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Bernard Lietaer. How to save the financial system

Conventional Approach to Fund a Social or Environmental Project
- designed by Bernard Lietaer

Conventional means includes among others paying all labor required at market rates for all the relevant work.
The purpose of the system is to encourage green and healthy activities, beautify the neighborhood, and generally improve the quality of life in the neighborhood. The starting point was a survey with the question: What would be most desirable to the local resident population. The answer, particularly for the inhabitants of the apartment buildings, was to have access to a few square meters of land for gardening, for growing vegetables and flowers. The city provides access to the land: An old factory site that had been demolished and the land was left untended, plots of land that are waiting for building permits, a back part of a park, even the center of a large traffic roundabout. The land is made available for rent on a month to month basis.

Local NGO's whose mission is in alignment with that intention would also be invited to get involved.

There are two types of national currency flows that would be necessary. The first one is direct: subsidies or city projects paid out from tax income (or through debt, but that would involve over time the same amount of tax income, plus interest, only in a delayed way). The second channel is through non-profits activities.

More detail about new idea of Bernard Lietaer (euros architect) see on


Peter Thiel initiated technology fund

The Thiel Foundation will award 20 young people cash grants of $100,000 to further their innovative scientific and technical ideas.

Rating of disruptive technology ideas will be done by Future Europe Association.

TOP 10 of disruptive technology

1. Mobile in general (Geolocation in particular)
By 2012, smartphone shipments are expected to exceed the sum of desktop and notebook PCs, according to Morgan Stanley research. Mobile payment platform – the most important technology for future
2. Real-time data connectedness. This is secret weapon of Google and other company which take control over many sites, marketing platforms and social networks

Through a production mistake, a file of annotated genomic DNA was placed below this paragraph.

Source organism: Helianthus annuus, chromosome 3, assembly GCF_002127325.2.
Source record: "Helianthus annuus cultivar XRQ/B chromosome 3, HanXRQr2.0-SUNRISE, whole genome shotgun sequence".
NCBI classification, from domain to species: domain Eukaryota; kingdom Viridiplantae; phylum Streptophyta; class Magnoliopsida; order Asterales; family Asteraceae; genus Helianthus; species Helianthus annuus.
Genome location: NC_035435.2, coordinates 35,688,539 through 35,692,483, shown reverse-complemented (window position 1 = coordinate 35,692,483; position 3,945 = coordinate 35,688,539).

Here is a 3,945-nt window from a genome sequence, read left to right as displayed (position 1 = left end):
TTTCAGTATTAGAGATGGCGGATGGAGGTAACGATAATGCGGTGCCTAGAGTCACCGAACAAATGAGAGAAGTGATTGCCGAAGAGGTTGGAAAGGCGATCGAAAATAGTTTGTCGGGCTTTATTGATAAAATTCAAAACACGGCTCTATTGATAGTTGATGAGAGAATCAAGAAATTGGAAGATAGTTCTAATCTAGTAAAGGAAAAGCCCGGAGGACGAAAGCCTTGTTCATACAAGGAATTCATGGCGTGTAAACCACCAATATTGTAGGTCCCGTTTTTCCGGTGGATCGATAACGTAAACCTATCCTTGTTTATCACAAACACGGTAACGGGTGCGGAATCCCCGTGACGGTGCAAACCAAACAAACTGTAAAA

3. Clean energy including water purification. Future scarcity of water makes a demand of water purification technology with simultaneous production of energy
4. Discount E-commerce
Members-only retail site offering collective discounts, like Groupon, which reached $1 billion in revenue in three years, versus six years for Google
5. SaaS and the ‘cloud’
6. Internet and mobile social network
7. 3d home video
8. Trading software
9. Online interactive games
10. 5G and LTE


Vision about early venture investment

Here's some highlights of the different strategies among these seed- to early-stage investors.

Dave McClure of 500 Startups: Strategy - "diversified." The fund looks to make up to 100 investments in a year, with the understanding that "most" companies will fail (as they typically do across the board). Not surprisingly, Dave has little time to spend with each company. Dave will look to invest about $50,000 to $100,000 to prove out a startup's thesis and reach milestones. He'll do follow-on rounds with companies that are hitting those miletsones. Dave focuses more on M&A exits, as opposed to big billion-dollar exits. To this end, he's not as worried about being diluted by later-stage funds getting in on the deals. He believes many founders will be inclined to sell their company for $25 million more often than not.

Jed Katz of Javelin Venture Partners: Strategy - "traditional." Javelin invests in about six deals a year, committing anywhere between $200,000 and $2 million. Javelin will only do seed investments if he and his partners are certain they will follow on with a Series A round. Unlike 500 Startups, Javelin's team spends "a lot" of time with their founders.

Manu Kumar of K-9 Ventures: Strategy - "selective." Manu makes four to five investments a year, and commits anywhere between $100,000 and $200,000. He's looking for home-runs. Because Manu is looking for big wins, he also doesn't invest in any company that's valued at $5 million.

Thomas Korte of AngelPad: Strategy - "incubator." The group invests in 40 companies a year and is always the first money in. Entrepreneurs spend three months with AngelPad. Those entering the program receive $20,000 from AngelPad and $100,000 from two un-named VCs who've backed AngelPad.